Citizen Science Grid

The Citizen Science Grid is run by Travis Desell, an Assistant Professor in the Computer Science Department at the University of North Dakota. It is hosted by UND's Computational Research Center and Information Technology Systems and Services. The Citizen Science Grid is dedicated to supporting a wide range of research and educational projects using volunteer computing and citizen science, which you can read about and visit below.


The goal of DNA@Home is to discover what regulates the genes in DNA. Ever notice that skin cells are different from a muscle cells, which are different from a bone cells, even though all these cells have every gene in your genome? That's because not all genes are "on" all the time. Depending on the cell type and what the cell is trying to do at any given moment, only a subset of the genes are used, and the remainder are shut off. DNA@home uses statistical algorithms to unlock the key to this differential regulation, using your volunteered computers.


Wildlife@Home is citizen science project aimed at analyzing video gathered from various cameras recording wildlife. Currently the project is looking at video of sharp-tailed grouse, Tympanuchus phasianellus, and two federally protected species, interior least terns, Sternula antillarum, and piping plovers, Charadruis melodus to examine their nesting habits and ecology.

Climate Tweets

The Climate Tweets project is focused on personal opinions about climate change or global warming. The goal is to sort tweets and view the different views in various countries, how the discussion has changed over time, and how opinions change with political orientation. Classifying tweets allows us to discover patterns and coorelations in people's opinions about our world. It also helps us understand what people know about climate change. Please note that the tweets are unfiltered and may contain profanity or controversial views, and these are not the views of the Citizen Science Grid, any of our team, or funding agencies. Because of this the project is 18+.


The Subset Sum problem is described as follows: given a set of positive integers S and a target sum t, is there a subset of S whose sum is t? It is one of the well-know, so-called "hard" problems in computing. It's actually a very simple problem computationally, and the computer program to solve it is not extremely complicated. What's hard about it is the running time – all known exact algorithms have running time that is proportional to an exponential function of the number of elements in the set (for worst-case instances of the problem).

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[wildlife, climate, dna] continuing hardware issues

Hi All,

Our sys admins are still hard working to come up with a solution. Disk issues might not be resolved until Monday.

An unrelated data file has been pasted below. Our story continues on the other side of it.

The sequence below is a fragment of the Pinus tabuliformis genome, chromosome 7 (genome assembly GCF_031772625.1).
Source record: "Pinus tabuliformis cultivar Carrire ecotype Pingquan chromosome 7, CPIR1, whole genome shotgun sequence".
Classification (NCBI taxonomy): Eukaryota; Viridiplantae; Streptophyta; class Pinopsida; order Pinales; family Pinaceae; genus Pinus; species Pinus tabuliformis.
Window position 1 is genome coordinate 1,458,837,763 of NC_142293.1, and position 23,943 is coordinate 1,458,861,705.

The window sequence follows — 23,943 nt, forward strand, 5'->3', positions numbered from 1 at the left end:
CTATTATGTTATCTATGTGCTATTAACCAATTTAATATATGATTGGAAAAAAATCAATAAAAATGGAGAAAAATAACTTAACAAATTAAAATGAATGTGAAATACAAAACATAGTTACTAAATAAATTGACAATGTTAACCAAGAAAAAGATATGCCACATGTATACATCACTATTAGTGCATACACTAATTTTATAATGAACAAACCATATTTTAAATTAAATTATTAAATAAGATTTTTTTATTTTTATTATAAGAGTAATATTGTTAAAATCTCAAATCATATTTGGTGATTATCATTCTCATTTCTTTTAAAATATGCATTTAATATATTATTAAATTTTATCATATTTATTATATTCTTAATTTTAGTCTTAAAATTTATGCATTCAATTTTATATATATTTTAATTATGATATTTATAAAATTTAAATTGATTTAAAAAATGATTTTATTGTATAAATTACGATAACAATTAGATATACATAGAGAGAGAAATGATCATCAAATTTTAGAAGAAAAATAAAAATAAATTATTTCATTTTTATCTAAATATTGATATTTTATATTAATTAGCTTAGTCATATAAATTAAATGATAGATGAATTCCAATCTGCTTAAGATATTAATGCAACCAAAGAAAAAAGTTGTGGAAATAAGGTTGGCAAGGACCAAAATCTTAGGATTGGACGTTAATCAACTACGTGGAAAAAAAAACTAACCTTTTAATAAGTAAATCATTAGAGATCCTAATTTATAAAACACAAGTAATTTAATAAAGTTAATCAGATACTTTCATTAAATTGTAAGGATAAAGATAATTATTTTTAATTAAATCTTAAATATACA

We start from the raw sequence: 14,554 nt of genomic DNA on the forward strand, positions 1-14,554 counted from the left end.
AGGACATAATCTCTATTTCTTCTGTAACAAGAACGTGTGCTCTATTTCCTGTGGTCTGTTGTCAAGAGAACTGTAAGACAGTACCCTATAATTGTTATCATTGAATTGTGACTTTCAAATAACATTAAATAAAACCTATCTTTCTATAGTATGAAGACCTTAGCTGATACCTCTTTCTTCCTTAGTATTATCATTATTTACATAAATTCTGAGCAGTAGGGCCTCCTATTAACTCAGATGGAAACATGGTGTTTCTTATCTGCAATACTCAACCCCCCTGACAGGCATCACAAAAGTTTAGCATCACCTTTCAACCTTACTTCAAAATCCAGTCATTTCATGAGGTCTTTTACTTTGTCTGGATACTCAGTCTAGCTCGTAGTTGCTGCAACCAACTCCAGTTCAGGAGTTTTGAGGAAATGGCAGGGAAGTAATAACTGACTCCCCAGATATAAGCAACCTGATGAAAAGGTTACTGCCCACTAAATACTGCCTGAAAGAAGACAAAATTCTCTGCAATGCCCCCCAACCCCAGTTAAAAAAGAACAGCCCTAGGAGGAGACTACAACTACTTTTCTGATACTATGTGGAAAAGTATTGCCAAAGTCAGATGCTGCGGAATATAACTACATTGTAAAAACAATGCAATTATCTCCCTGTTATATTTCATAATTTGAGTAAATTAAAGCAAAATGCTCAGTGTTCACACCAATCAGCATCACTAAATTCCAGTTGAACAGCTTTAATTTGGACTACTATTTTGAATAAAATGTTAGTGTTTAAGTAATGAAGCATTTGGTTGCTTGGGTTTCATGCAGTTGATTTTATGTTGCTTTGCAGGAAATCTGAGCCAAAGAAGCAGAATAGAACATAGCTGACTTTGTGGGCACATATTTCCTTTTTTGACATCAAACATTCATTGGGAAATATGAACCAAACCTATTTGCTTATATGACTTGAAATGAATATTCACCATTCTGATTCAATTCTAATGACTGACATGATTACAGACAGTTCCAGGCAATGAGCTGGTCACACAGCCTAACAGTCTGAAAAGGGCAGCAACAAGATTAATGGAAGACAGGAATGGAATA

Travis Desell on Friday, December 9th
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[wildlife,dna,climate] hardware issues

Hi All,

There are some issues with the storage mount that CSG uses, so some of the interfaces may not be working while they work to fix it. Hopefully it should be resolved by the end of the day.


Travis Desell on Thursday, December 8th
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[wildlife] temporary issues with the video interface

I've been working on correcting issues with the video interface not submitting correctly or hanging on attempted submission. This issue stemmed from migrating our database to another server to reduce load / costs and us missing a couple references to the database. The corrected version of the interface should be live in the coming hours and video review should be smooth again.

It also appears that our data provider for the videos is having some technical issues, so videos may be flip between online / offline for the coming hours but a resolution is being worked on.

Marshall Mattingly on Friday, December 9th
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[wildlife] image review interface and general status update


I've been working on some interface tweaks to the image review system, and am pleased to say that it should work a little more smoothly now.

The major enhancements have been focused on getting consistent zooming working. The old algorithm and methods would sometimes allow the picture to go out of frame and wasn't saving the last zoom location correctly; everything should be smooth sailing on that front now.

I'm still looking into an issue where trackpads can have issues panning around the image and I'm looking into a way to condense the observations section on the left side.

We've also got a whole new set of aerial imagery and we're ready to start allowing you to go through our large collection of aerial images. Look for a post on that tonight or tomorrow :D.

Another large update will be BADGES! Finally (sorry, it's my fault for waiting this long), we'll be giving out credit and badges for reviewing the images. We're working on the final details in a meeting today and should have them working by the end of the week. There will be one set of badges for making observations and another set of badges when the observations are validated.

Any work you've done on the images will be counted retroactively, so don't worry about missing out on points.


Marshall Mattingly on Wednesday, November 30th
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[wildlife] best of conference award!

Just wanted to say congratulations to Marshall and the team. Our paper 'Developing a Citizen Science Web Portal for Manual and Automated Ecological Image Detection' was selected as one of the 4 papers to receive a Best of Conference award at eScience this year!

Travis Desell on Sunday, November 6th
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